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The Volcker Rule: An In-Depth Q&A about the Proprietary Trading Provisions
6 January 2014
More than two years after they were originally proposed, on December 10, 2013, the federal banking agencies, the Securities and Exchange Commission and the Commodity Futures Trading Commission adopted final regulations to implement Section 13 of the Bank Holding Company Act (commonly known as the "Volcker Rule"). While many of the core constraints remain, in response to industry comment the agencies in certain areas moved from “transaction-based” prohibitions to more risk-based prohibitions.
U.S. banks will be able to engage in underwriting, market making and risk-mitigating hedging (including hedging of aggregated, rather than individual positions), and foreign subsidiaries of U.S. banks will have increased ability under the final rule to compete with foreign banks in the trading of sovereign obligations in the home jurisdictions of such subsidiaries. Foreign banks and insurance companies will have more flexibility to engage in proprietary trading under the final rule, while nonbank SIFIs were not addressed in the final rule.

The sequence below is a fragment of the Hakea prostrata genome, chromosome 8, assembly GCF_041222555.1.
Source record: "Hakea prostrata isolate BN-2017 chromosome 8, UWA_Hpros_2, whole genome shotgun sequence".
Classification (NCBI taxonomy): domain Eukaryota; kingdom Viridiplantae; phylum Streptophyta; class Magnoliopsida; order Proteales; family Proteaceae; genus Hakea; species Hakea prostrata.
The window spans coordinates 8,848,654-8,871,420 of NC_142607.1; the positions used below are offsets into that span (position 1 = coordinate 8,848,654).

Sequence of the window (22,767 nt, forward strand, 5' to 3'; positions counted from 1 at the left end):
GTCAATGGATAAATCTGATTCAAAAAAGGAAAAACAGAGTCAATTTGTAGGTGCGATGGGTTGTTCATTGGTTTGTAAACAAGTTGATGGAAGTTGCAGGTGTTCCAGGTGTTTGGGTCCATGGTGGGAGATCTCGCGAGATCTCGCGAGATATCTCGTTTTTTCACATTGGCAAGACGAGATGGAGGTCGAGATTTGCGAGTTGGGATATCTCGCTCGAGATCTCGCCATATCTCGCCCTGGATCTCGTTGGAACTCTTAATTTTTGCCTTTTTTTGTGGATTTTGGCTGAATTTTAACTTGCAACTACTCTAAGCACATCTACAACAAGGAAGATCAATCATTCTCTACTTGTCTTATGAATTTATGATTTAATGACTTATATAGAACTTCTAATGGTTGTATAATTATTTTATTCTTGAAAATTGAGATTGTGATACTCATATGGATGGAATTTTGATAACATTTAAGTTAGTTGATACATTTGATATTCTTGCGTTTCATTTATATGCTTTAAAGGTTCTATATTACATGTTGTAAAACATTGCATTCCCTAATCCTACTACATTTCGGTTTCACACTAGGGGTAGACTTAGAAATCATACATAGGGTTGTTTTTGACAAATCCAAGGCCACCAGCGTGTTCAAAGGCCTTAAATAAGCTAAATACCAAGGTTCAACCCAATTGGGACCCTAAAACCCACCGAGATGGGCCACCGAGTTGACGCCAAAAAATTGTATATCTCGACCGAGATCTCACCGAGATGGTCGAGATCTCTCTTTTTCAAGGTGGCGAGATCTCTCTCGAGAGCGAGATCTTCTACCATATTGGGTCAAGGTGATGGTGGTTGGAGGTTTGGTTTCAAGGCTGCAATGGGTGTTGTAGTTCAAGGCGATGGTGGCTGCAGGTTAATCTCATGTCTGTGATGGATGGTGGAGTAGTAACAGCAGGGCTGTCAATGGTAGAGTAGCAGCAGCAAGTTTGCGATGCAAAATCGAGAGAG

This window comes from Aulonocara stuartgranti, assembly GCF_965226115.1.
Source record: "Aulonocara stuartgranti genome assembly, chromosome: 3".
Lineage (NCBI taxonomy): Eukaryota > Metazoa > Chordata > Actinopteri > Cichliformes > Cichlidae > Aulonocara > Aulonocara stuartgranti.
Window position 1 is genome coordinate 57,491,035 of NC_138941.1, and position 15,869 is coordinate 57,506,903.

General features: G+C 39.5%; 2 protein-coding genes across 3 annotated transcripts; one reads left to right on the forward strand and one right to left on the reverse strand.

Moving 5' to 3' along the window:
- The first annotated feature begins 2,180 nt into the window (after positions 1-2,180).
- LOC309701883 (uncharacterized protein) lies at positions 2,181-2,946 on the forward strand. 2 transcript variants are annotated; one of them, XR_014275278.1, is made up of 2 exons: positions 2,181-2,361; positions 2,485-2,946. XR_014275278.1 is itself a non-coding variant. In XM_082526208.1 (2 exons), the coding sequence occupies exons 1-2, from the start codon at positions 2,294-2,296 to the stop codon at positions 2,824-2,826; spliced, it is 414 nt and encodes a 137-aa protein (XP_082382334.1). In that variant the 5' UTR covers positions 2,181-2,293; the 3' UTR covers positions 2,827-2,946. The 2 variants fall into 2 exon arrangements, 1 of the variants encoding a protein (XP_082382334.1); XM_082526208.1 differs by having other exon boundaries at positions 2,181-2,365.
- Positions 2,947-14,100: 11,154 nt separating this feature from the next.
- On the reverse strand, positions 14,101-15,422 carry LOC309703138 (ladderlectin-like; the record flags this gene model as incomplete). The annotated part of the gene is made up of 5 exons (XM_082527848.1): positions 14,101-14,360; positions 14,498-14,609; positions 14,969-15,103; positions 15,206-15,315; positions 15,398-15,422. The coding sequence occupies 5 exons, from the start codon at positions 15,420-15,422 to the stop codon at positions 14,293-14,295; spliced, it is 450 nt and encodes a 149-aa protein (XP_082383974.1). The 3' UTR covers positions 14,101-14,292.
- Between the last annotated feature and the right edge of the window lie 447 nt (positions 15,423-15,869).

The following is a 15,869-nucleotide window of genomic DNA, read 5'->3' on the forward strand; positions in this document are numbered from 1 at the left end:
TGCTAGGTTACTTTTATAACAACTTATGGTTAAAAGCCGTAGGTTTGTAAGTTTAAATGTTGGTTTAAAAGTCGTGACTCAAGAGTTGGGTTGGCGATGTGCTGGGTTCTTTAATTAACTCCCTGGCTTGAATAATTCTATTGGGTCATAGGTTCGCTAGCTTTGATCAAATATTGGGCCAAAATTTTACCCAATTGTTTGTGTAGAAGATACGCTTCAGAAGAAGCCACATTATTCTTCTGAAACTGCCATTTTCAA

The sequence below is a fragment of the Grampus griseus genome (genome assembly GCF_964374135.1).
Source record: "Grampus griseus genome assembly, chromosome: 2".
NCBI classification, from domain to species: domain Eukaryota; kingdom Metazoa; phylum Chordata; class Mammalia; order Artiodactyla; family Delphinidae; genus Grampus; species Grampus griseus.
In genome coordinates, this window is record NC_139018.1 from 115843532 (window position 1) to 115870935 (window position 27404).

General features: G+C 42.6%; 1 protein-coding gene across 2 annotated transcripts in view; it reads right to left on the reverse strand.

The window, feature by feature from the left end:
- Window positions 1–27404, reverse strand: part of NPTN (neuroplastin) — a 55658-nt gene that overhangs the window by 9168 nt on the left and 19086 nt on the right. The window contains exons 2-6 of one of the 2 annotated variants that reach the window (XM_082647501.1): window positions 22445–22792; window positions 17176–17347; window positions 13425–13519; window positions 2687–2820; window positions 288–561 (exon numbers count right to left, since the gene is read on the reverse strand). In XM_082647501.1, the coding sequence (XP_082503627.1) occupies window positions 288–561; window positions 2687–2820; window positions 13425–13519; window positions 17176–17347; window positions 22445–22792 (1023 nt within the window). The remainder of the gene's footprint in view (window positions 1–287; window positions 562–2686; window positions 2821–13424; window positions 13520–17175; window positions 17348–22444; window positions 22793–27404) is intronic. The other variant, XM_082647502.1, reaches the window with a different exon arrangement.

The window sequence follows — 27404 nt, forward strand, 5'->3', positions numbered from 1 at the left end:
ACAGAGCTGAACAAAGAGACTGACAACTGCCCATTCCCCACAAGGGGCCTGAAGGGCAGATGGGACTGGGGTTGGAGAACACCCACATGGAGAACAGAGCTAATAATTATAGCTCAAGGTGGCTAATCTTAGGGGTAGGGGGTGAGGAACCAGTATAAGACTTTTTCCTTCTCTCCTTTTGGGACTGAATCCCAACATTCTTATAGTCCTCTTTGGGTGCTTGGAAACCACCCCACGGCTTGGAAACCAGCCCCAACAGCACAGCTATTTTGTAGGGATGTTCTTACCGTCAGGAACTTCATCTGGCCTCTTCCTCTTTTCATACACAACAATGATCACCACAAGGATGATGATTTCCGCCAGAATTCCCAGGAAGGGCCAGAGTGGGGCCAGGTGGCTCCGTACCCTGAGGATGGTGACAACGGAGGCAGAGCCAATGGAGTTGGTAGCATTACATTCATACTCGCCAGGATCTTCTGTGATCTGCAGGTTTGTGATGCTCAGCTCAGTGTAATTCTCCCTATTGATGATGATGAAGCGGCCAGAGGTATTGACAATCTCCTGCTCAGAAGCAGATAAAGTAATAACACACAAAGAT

For the benefit of clients and friends seeking a way to understand the new regulatory framework and the principal features of the proprietary trading restrictions, this Client Update presents in question-and-answer format a discussion of the most prominent components relating to the proprietary trading aspects of the final rule. Our Client Update on the covered funds aspects of the final rule will follow shortly.
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